Book Review: Death in Ten Minutes: The Forgotten Life of Radical Suffragette Kitty Marion by Dr. Fern Riddell

Death in Ten Minutes: The Forgotten Life of Radical Suffragette Kitty Marion

Death in Ten Minutes: The Forgotten Life of Radical Suffragette Kitty Marion by Fern Riddell

My rating: 5 of 5 stars

The History of the Suffrage Movement or the Birth Control Movement is not a topic that I read a lot about nor is the History of those movements covered a lot in History classes. Perhaps that is why I so looked forward to the US edition of Death in Ten Minutes: The Forgotten Life of Radical Suffragette Kitty Marion by Dr. Fern Riddell. It is a compelling tale of a figure from the Suffrage movement’s past who wasn’t just forgotten; indeed there seemed to be an effort to actively erase her and others like her from the movement’s past. Dr. Riddell provides not just an enthusiastic description of Marion’s life and experiences but also uses Marion’s life as a way of looking beyond the Suffrage movement’s carefully crafted historical image. The movement’s leaders later tried to whitewash their movement by minimizing or writing out people like Marion, but Riddell shows us through Marion what all was done in the name of the movement. Furthermore, this is a timely book that can be used as a lens through which to view the current #MeToo movement. Riddell also offers us some wisdom in her conclusion on how we should view our historical figures and heroes:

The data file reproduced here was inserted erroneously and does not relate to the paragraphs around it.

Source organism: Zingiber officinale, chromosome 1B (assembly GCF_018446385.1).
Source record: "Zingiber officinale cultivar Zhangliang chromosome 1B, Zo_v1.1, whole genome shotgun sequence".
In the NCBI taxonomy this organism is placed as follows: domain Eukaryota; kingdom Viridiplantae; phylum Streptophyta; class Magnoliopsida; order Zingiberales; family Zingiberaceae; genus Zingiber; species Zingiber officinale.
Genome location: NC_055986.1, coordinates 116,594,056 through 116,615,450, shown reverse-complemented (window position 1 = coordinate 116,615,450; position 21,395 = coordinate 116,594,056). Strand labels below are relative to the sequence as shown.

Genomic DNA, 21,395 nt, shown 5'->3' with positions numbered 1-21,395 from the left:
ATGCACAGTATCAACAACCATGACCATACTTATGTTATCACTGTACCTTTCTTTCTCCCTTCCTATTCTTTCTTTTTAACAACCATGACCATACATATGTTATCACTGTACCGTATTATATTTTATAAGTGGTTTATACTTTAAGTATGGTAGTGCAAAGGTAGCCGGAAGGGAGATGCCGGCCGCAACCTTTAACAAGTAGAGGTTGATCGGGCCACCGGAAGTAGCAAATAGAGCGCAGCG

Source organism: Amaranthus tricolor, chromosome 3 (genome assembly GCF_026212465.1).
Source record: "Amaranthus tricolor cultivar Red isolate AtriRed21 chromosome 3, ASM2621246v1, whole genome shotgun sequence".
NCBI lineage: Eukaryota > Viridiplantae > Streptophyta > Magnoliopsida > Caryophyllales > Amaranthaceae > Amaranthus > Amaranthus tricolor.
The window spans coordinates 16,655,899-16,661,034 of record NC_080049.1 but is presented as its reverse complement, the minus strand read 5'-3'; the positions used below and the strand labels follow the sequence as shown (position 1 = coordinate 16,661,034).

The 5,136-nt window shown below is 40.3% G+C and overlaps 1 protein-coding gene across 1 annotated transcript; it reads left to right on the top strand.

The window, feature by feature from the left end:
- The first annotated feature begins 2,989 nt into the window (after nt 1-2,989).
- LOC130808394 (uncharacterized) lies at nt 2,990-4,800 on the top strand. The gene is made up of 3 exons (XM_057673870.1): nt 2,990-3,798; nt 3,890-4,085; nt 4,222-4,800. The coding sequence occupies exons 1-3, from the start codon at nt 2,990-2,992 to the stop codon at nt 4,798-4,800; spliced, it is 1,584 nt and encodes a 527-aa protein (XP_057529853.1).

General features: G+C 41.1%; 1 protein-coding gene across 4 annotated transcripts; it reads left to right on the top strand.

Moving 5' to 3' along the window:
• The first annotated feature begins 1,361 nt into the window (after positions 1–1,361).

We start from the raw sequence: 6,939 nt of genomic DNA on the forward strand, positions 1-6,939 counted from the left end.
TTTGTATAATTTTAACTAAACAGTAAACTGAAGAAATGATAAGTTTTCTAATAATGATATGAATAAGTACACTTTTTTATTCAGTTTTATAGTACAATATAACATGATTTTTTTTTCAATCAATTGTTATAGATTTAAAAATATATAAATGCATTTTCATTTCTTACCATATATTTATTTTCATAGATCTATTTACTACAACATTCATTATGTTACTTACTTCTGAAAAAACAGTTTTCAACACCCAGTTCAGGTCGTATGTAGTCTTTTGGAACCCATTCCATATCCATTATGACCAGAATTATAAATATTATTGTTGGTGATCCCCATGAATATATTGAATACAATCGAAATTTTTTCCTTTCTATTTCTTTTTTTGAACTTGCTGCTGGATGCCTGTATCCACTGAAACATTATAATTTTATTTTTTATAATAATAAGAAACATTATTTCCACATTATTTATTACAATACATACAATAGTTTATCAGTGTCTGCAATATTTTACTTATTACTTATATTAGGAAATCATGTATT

“I cannot reconcile these two halves of the same whole. I cannot excuse the actions of the suffragettes, but I will always support their reasons for fighting. So I have learned to accept one idea above all others: history is not supposed to be comfortable. It should always be questioned; it should always be held to account. False idols are the most dangerous gift history can give you. If we choose to ignore or sanitize the actions of those who founded our societies, who changed them and, in the long run, made them a better, fairer place to live, we choose a life of ignorance and lies. Heroes can be corrupted, leaders can make terrible choices, but each moment, each action—whether questionable or justified—has led us to where we are today.”

This book is an enthusiastic and passionate account of Kitty Marion’s life and with passion and enthusiasm comes the potential for hagiography. As you can see in the quotation above, Riddell has avoided that trap. The book is extensively documented and Riddell makes excellent use of Marion’s unpublished autobiography. I thoroughly enjoyed reading Death in Ten Minutes and learned a lot from it. It definitely enhanced my knowledge and understanding of both the Suffrage and Birth Control movements and the lives of women in the Victorian and Edwardian periods. This is a book well worth reading.

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Categories: Books, History

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